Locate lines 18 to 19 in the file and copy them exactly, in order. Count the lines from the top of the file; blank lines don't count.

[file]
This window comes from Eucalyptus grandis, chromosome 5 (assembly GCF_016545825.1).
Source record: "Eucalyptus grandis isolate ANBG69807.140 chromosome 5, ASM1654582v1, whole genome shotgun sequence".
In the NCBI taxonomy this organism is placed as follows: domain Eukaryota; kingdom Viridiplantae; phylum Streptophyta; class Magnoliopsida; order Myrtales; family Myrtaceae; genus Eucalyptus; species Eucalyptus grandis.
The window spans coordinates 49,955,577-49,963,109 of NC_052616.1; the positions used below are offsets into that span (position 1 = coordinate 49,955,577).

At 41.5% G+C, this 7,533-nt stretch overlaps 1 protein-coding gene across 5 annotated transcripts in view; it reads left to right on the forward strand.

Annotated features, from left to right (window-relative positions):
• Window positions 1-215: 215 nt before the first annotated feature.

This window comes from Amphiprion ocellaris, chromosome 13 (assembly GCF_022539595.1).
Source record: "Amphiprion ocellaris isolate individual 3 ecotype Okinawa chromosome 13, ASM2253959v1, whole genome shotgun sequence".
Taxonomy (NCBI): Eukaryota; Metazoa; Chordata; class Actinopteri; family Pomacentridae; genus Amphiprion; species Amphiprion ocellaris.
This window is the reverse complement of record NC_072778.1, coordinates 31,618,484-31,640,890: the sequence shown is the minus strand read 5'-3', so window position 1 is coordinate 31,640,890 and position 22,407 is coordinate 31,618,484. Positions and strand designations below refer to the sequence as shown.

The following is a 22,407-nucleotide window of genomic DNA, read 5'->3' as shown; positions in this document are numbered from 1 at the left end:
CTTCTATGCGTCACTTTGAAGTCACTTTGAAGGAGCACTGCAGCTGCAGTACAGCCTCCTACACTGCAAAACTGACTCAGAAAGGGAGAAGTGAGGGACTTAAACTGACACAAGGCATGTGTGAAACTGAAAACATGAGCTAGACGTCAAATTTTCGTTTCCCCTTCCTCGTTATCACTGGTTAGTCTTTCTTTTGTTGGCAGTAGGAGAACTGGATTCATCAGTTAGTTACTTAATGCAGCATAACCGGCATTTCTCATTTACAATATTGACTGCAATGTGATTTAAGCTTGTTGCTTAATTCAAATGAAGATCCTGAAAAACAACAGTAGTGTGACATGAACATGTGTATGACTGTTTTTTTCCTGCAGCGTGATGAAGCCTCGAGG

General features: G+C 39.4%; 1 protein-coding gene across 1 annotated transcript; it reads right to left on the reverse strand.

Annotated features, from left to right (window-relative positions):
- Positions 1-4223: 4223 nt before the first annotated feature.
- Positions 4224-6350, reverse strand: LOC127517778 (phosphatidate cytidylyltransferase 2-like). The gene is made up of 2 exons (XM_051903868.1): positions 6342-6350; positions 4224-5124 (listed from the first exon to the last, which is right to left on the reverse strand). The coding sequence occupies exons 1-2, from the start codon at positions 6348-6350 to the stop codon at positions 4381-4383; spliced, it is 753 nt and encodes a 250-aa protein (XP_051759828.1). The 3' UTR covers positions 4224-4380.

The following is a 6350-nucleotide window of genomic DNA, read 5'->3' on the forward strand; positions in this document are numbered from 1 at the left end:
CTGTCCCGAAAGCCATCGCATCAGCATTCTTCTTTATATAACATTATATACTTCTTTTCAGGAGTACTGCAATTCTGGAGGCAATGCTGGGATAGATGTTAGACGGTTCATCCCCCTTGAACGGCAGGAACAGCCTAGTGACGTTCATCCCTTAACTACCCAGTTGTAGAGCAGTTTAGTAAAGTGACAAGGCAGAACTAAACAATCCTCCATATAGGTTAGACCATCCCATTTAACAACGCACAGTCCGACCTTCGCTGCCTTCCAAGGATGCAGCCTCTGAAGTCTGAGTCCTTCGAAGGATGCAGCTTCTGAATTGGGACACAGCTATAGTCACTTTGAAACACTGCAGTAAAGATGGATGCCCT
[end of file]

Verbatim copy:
The following is a 6350-nucleotide window of genomic DNA, read 5'->3' on the forward strand; positions in this document are numbered from 1 at the left end:
CTGTCCCGAAAGCCATCGCATCAGCATTCTTCTTTATATAACATTATATACTTCTTTTCAGGAGTACTGCAATTCTGGAGGCAATGCTGGGATAGATGTTAGACGGTTCATCCCCCTTGAACGGCAGGAACAGCCTAGTGACGTTCATCCCTTAACTACCCAGTTGTAGAGCAGTTTAGTAAAGTGACAAGGCAGAACTAAACAATCCTCCATATAGGTTAGACCATCCCATTTAACAACGCACAGTCCGACCTTCGCTGCCTTCCAAGGATGCAGCCTCTGAAGTCTGAGTCCTTCGAAGGATGCAGCTTCTGAATTGGGACACAGCTATAGTCACTTTGAAACACTGCAGTAAAGATGGATGCCCT